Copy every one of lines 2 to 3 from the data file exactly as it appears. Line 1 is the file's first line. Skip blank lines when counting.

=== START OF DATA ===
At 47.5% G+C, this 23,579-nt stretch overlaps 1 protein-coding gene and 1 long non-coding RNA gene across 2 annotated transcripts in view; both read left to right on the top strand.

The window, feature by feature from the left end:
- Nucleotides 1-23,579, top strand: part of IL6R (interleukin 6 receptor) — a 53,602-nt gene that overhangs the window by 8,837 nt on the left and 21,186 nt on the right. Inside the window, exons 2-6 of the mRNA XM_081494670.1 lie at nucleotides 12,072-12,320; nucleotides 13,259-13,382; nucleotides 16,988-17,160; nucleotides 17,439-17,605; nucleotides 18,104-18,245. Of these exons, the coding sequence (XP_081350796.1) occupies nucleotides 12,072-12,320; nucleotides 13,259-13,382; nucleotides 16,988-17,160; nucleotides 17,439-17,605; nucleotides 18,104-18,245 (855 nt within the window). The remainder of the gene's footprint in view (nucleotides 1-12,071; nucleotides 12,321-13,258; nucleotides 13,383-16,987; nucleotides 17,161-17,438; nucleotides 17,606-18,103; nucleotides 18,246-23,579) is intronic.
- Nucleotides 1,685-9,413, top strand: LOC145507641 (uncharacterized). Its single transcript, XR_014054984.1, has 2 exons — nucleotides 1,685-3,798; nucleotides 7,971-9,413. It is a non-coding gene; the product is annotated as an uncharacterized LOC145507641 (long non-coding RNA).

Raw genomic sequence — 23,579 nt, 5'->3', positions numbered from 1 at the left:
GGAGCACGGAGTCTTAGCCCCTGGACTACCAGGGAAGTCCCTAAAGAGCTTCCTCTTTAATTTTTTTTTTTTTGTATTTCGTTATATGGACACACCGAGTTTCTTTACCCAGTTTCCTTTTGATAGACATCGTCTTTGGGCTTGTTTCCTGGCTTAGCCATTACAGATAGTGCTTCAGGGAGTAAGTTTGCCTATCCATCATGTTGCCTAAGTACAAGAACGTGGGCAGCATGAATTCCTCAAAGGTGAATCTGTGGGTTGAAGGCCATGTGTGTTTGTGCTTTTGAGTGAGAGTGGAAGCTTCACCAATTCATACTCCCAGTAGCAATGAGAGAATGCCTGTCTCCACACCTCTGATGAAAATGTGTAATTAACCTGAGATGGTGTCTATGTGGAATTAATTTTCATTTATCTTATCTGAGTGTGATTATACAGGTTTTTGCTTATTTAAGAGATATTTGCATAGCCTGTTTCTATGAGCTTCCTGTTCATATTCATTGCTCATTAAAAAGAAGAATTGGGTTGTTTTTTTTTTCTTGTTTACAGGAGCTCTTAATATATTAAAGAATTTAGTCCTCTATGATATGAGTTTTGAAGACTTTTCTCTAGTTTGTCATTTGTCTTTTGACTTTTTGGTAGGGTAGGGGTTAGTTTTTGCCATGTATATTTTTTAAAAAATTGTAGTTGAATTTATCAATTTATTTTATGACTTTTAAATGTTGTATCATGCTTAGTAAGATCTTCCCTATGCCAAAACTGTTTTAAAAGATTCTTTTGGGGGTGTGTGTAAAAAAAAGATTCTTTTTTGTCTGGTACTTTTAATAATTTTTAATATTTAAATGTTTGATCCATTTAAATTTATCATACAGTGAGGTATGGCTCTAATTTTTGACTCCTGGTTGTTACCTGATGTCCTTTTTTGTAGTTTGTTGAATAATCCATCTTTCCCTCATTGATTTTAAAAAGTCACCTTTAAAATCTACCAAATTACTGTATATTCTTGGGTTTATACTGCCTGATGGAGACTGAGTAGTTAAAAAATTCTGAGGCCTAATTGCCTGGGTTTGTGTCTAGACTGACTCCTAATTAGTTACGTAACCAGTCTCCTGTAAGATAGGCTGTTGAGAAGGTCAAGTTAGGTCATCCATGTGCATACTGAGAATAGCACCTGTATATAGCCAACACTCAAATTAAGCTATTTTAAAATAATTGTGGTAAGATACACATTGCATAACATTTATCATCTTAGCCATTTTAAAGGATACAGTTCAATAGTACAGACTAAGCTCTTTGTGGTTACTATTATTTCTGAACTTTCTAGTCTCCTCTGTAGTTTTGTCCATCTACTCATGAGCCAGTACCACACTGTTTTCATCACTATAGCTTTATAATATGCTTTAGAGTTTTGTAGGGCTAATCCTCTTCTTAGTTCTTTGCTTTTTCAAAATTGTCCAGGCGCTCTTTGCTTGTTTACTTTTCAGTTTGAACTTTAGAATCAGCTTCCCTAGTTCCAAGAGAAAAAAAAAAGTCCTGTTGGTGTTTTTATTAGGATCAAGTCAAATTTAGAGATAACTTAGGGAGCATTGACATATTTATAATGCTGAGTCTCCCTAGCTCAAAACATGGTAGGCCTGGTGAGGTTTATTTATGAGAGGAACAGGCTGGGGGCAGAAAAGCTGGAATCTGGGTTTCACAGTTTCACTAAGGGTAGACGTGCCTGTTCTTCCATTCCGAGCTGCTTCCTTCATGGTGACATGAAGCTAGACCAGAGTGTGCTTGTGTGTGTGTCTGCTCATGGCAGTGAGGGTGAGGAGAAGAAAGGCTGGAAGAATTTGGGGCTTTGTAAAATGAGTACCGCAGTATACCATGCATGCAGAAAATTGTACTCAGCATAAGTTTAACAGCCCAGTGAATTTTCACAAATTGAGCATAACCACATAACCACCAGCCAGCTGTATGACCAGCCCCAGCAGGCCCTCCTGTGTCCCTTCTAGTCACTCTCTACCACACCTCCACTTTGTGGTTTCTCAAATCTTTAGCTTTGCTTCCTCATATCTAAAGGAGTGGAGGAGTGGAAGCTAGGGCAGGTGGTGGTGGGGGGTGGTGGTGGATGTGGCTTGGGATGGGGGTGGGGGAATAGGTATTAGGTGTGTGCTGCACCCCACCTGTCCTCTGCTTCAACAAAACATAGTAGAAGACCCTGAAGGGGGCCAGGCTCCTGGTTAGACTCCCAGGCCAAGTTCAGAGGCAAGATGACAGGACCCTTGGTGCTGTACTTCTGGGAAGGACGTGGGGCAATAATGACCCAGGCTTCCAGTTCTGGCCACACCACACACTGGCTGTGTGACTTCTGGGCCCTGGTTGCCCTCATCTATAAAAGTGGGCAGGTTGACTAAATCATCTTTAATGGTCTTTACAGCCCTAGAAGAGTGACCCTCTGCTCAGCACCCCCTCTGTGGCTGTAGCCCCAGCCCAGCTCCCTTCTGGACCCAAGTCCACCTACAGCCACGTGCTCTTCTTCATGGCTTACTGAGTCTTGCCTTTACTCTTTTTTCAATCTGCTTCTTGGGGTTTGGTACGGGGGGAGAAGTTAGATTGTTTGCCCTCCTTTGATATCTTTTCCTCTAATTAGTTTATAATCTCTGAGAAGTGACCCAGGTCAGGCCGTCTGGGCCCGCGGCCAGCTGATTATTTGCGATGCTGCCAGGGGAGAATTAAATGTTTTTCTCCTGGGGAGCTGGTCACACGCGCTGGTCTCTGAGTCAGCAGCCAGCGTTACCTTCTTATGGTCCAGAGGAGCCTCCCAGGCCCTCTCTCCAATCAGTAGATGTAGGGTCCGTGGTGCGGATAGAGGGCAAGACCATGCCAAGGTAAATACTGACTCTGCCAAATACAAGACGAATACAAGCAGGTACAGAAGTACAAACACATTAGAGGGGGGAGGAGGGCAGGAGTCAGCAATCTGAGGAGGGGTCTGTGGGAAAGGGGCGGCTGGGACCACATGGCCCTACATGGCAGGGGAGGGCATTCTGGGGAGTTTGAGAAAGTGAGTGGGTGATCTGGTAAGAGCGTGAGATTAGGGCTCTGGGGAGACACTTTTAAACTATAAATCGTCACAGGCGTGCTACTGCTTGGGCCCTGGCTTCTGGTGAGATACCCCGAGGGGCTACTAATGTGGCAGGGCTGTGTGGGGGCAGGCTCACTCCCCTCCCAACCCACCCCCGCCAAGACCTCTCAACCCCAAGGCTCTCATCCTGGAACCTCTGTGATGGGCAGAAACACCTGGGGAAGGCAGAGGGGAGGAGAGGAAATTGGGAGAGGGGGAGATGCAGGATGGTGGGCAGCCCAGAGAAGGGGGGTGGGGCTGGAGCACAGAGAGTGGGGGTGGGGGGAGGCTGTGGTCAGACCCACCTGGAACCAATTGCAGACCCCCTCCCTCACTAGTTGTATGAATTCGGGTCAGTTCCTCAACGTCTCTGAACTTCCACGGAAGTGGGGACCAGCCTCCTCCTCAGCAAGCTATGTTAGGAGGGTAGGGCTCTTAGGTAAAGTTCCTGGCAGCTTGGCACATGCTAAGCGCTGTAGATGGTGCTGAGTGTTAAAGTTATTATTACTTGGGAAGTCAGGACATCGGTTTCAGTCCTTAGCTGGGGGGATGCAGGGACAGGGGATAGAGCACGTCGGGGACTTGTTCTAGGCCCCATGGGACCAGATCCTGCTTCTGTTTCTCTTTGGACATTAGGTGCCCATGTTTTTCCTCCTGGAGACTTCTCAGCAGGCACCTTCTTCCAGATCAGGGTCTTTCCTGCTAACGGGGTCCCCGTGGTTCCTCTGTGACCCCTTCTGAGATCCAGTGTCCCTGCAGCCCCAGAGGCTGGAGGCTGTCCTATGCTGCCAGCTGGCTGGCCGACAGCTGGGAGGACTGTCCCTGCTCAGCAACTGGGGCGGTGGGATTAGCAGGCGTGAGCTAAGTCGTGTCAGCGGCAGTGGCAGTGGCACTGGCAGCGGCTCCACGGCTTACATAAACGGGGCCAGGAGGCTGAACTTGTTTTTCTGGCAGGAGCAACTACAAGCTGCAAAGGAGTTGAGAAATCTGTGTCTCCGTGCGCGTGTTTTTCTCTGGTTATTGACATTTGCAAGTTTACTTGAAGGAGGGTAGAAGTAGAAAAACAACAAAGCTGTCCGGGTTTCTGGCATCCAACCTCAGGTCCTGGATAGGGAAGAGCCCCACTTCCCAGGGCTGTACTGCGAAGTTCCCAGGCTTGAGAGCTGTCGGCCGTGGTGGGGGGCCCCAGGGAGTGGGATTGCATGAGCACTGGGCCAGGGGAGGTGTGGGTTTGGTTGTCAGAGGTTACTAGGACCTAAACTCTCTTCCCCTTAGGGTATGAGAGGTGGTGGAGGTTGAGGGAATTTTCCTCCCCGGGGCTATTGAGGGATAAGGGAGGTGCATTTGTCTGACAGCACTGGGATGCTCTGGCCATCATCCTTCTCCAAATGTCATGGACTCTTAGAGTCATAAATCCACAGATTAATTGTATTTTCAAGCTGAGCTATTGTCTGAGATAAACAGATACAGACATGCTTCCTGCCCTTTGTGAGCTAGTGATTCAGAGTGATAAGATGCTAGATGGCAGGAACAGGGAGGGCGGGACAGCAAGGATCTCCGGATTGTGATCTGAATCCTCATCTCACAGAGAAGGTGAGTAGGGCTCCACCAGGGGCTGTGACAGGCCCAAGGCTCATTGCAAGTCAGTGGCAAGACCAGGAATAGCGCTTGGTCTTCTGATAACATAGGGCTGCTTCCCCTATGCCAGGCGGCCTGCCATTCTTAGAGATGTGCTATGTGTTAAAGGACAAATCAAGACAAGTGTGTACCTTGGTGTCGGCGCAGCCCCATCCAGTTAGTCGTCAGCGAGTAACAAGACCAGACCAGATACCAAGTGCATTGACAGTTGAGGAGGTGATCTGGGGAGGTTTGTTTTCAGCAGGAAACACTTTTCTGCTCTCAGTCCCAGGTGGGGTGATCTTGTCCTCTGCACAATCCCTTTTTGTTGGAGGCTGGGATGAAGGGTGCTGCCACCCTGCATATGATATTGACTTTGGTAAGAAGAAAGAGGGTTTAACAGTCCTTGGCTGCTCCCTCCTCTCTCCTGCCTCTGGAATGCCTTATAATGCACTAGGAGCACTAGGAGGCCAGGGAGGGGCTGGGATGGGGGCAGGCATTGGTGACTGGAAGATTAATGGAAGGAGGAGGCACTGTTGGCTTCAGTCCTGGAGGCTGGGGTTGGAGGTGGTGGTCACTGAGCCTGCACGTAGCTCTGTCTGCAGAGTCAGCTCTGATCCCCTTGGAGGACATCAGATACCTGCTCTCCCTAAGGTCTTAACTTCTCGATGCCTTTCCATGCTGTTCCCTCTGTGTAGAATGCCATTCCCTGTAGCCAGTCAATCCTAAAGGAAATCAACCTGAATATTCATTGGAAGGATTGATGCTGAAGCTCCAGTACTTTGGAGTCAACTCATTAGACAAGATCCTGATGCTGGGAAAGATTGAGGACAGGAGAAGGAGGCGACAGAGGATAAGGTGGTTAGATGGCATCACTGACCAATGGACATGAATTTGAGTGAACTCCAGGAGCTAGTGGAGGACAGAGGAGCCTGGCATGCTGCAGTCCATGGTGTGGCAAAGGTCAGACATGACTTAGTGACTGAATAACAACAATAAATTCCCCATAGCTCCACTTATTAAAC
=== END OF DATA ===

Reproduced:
The window, feature by feature from the left end:
- Nucleotides 1-23,579, top strand: part of IL6R (interleukin 6 receptor) — a 53,602-nt gene that overhangs the window by 8,837 nt on the left and 21,186 nt on the right. Inside the window, exons 2-6 of the mRNA XM_081494670.1 lie at nucleotides 12,072-12,320; nucleotides 13,259-13,382; nucleotides 16,988-17,160; nucleotides 17,439-17,605; nucleotides 18,104-18,245. Of these exons, the coding sequence (XP_081350796.1) occupies nucleotides 12,072-12,320; nucleotides 13,259-13,382; nucleotides 16,988-17,160; nucleotides 17,439-17,605; nucleotides 18,104-18,245 (855 nt within the window). The remainder of the gene's footprint in view (nucleotides 1-12,071; nucleotides 12,321-13,258; nucleotides 13,383-16,987; nucleotides 17,161-17,438; nucleotides 17,606-18,103; nucleotides 18,246-23,579) is intronic.